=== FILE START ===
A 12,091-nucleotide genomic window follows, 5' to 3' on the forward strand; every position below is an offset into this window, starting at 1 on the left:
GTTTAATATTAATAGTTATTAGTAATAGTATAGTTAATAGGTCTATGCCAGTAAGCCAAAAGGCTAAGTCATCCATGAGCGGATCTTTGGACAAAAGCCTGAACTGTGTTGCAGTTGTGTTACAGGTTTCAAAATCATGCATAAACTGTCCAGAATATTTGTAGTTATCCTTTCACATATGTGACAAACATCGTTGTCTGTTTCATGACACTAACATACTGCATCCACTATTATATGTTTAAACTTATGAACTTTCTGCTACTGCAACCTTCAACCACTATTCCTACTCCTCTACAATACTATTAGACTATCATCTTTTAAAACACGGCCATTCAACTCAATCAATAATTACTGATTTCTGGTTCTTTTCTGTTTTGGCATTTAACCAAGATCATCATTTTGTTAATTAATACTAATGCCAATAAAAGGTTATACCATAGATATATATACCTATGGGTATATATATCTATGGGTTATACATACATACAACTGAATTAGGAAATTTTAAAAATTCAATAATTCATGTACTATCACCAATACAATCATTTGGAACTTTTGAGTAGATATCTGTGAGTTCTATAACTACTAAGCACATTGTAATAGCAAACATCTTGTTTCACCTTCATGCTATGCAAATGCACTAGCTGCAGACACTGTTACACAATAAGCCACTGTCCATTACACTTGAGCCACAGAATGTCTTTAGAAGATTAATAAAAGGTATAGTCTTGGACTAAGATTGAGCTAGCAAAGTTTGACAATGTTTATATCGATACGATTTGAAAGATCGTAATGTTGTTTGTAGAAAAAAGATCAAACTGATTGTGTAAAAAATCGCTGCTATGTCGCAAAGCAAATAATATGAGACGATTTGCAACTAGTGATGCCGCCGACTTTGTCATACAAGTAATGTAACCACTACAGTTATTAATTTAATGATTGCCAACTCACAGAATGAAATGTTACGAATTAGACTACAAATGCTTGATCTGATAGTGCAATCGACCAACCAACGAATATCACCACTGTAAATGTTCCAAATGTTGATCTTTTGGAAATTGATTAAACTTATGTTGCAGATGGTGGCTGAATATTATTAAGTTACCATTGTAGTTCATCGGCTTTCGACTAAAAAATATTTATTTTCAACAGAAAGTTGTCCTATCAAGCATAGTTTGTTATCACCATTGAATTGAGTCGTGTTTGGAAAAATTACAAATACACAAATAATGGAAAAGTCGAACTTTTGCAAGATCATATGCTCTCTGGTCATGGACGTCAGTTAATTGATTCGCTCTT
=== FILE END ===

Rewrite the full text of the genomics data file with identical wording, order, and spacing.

A 12,091-nucleotide genomic window follows, 5' to 3' on the forward strand; every position below is an offset into this window, starting at 1 on the left:
GTTTAATATTAATAGTTATTAGTAATAGTATAGTTAATAGGTCTATGCCAGTAAGCCAAAAGGCTAAGTCATCCATGAGCGGATCTTTGGACAAAAGCCTGAACTGTGTTGCAGTTGTGTTACAGGTTTCAAAATCATGCATAAACTGTCCAGAATATTTGTAGTTATCCTTTCACATATGTGACAAACATCGTTGTCTGTTTCATGACACTAACATACTGCATCCACTATTATATGTTTAAACTTATGAACTTTCTGCTACTGCAACCTTCAACCACTATTCCTACTCCTCTACAATACTATTAGACTATCATCTTTTAAAACACGGCCATTCAACTCAATCAATAATTACTGATTTCTGGTTCTTTTCTGTTTTGGCATTTAACCAAGATCATCATTTTGTTAATTAATACTAATGCCAATAAAAGGTTATACCATAGATATATATACCTATGGGTATATATATCTATGGGTTATACATACATACAACTGAATTAGGAAATTTTAAAAATTCAATAATTCATGTACTATCACCAATACAATCATTTGGAACTTTTGAGTAGATATCTGTGAGTTCTATAACTACTAAGCACATTGTAATAGCAAACATCTTGTTTCACCTTCATGCTATGCAAATGCACTAGCTGCAGACACTGTTACACAATAAGCCACTGTCCATTACACTTGAGCCACAGAATGTCTTTAGAAGATTAATAAAAGGTATAGTCTTGGACTAAGATTGAGCTAGCAAAGTTTGACAATGTTTATATCGATACGATTTGAAAGATCGTAATGTTGTTTGTAGAAAAAAGATCAAACTGATTGTGTAAAAAATCGCTGCTATGTCGCAAAGCAAATAATATGAGACGATTTGCAACTAGTGATGCCGCCGACTTTGTCATACAAGTAATGTAACCACTACAGTTATTAATTTAATGATTGCCAACTCACAGAATGAAATGTTACGAATTAGACTACAAATGCTTGATCTGATAGTGCAATCGACCAACCAACGAATATCACCACTGTAAATGTTCCAAATGTTGATCTTTTGGAAATTGATTAAACTTATGTTGCAGATGGTGGCTGAATATTATTAAGTTACCATTGTAGTTCATCGGCTTTCGACTAAAAAATATTTATTTTCAACAGAAAGTTGTCCTATCAAGCATAGTTTGTTATCACCATTGAATTGAGTCGTGTTTGGAAAAATTACAAATACACAAATAATGGAAAAGTCGAACTTTTGCAAGATCATATGCTCTCTGGTCATGGACGTCAGTTAATTGATTCGCTCTT